British Petroleum Project Progress
By Russell Hall
Business 519: Practical Project Risk Management
Dr. Derek O. Griffin, PMP, PgMP
August 30, 2015
The Risk management plan for British Petroleum has drastically changed from the original scope determine by its sponsor at the beginning of the project. The project was to cost $100,000 with duration of six (6) months. The need for the project was because of the Texas City, Texas refinery explosion in 2005 killing 15 people and wounding 180 more (IVEY, 2005). All reports before and after explosion found BP not to be following EPA and OSHA regulations, practices poor management and was in a risk- ...view middle of the document...
It will also be determined if budget or schedule changes will be needed to keep the project from falling apart. Or will it be necessary to go to the project sponsor and ask for additional funds which will provide the needed money and time to complete the project. The most important consideration is to find out why the risk assessment and risk registry possibly missed something important enough to endanger the project.
Impact of Events on BP's Project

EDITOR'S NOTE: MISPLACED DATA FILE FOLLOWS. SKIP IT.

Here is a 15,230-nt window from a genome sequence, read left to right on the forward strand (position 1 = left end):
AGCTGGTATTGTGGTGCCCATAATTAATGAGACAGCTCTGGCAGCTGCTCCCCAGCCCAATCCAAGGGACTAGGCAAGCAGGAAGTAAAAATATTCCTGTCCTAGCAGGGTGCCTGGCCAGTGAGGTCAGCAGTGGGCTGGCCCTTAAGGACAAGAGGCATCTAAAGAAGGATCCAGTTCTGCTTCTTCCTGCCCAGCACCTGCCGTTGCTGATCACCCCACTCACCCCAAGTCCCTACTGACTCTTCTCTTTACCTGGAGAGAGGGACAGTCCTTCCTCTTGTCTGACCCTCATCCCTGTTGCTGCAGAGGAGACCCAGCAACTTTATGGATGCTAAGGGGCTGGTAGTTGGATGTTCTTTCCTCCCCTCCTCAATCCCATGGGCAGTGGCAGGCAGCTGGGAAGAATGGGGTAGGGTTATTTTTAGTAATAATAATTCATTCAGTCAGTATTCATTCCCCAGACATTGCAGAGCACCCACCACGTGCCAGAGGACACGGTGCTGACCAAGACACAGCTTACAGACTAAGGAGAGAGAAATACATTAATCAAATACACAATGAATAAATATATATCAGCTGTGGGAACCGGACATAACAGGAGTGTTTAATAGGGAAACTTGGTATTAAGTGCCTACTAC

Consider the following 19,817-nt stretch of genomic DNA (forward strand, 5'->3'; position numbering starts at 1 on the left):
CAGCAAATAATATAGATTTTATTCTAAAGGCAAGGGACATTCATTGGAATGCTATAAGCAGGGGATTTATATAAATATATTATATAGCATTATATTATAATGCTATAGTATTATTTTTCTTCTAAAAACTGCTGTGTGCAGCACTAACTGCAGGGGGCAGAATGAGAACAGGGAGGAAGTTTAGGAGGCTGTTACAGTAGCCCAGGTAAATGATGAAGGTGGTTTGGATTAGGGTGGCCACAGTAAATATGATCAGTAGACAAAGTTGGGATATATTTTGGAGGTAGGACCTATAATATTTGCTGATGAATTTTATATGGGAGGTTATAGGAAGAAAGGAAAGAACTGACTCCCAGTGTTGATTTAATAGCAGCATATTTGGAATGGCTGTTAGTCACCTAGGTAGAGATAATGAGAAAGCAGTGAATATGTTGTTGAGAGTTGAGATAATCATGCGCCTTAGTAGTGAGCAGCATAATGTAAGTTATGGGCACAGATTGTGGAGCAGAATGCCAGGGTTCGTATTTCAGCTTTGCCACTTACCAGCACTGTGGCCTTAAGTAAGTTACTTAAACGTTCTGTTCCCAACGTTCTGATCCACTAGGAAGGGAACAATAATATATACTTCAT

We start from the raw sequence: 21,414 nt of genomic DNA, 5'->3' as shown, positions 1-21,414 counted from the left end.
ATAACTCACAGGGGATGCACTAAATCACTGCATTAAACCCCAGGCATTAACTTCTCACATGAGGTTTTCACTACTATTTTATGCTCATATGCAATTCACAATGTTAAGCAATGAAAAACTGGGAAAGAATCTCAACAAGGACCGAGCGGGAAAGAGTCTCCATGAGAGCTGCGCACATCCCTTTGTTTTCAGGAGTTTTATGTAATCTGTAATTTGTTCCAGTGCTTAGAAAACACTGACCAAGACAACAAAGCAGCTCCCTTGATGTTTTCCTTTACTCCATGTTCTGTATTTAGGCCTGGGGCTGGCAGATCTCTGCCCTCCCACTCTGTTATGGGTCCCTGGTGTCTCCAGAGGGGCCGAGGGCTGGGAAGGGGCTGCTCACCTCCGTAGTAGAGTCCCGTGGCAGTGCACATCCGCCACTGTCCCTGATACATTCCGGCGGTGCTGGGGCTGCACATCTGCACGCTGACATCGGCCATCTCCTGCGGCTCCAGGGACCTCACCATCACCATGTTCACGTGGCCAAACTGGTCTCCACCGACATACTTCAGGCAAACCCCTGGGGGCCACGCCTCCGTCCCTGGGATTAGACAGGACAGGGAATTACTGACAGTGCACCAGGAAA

The events were occurring in the first two months of the project, running out of money, shortening the schedule by two months could be project ending events, unless the project has already met it objectives. I do not believe that is the case. The objectives of the BP risk management plan will address identifying risk, conduct risk assessment, composes a risk registry, propose risk mitigation, implement risk mitigation, develop, and report and track risk. Until the BP refinery explosion at Texas City, Texas BP had in place an international risk management plan. The plan was universally functional for all BP project around the world. In 1999 when BP bought out Amoco for $60 billion it began stretching its resources. Management began ignoring the facts that the refineries were in dangerous shape and were being held together with bailing wire and glue. BP assumed a position of not wanting to spend any money on bringing the plant into compliance and avoided the potential for risk failure altogether (IVEY). When the explosion at Texas City did occur, BP was put under immediate pressure by the stockholders, the state and federal government, EPA, OSHA, and the general public. All forced BP to recognize the needed for a risk management plan. The sponsor approved the risk management project with a scope of $100,000 budget and duration of six-months. The two greatest threats, poor management and not following EPA and OSHA regulations had occurred through risk avoidance before the project formally began. In fact, they were some of the causes of the Texas City plant failure. Also realizing the top opportunity, following EPA and OSHA regulations means BP has started risk mitigation by adhering to the regulatory demands of the government agencies. The exhaustion of the budget in two months of a six- month project means the risk assessment, the risk registry, and the proposed risk mitigation may have cost more than expected or the budget was configured wrong from the very beginning of the project. It stands to reason if the budget is out of funds than the schedule would end or be shortened. It seems that most of the objectives of the project have been met. Through a workshop, risk assessment, risk registry, and the evaluation of the impact of threats and opportunities were done, leaving the means for risk mitigation to be determined. At this point, the project is not completed nor has it failed. The only thing left to do is for the PM to go back to the sponsor and ask for additional funds to complete the...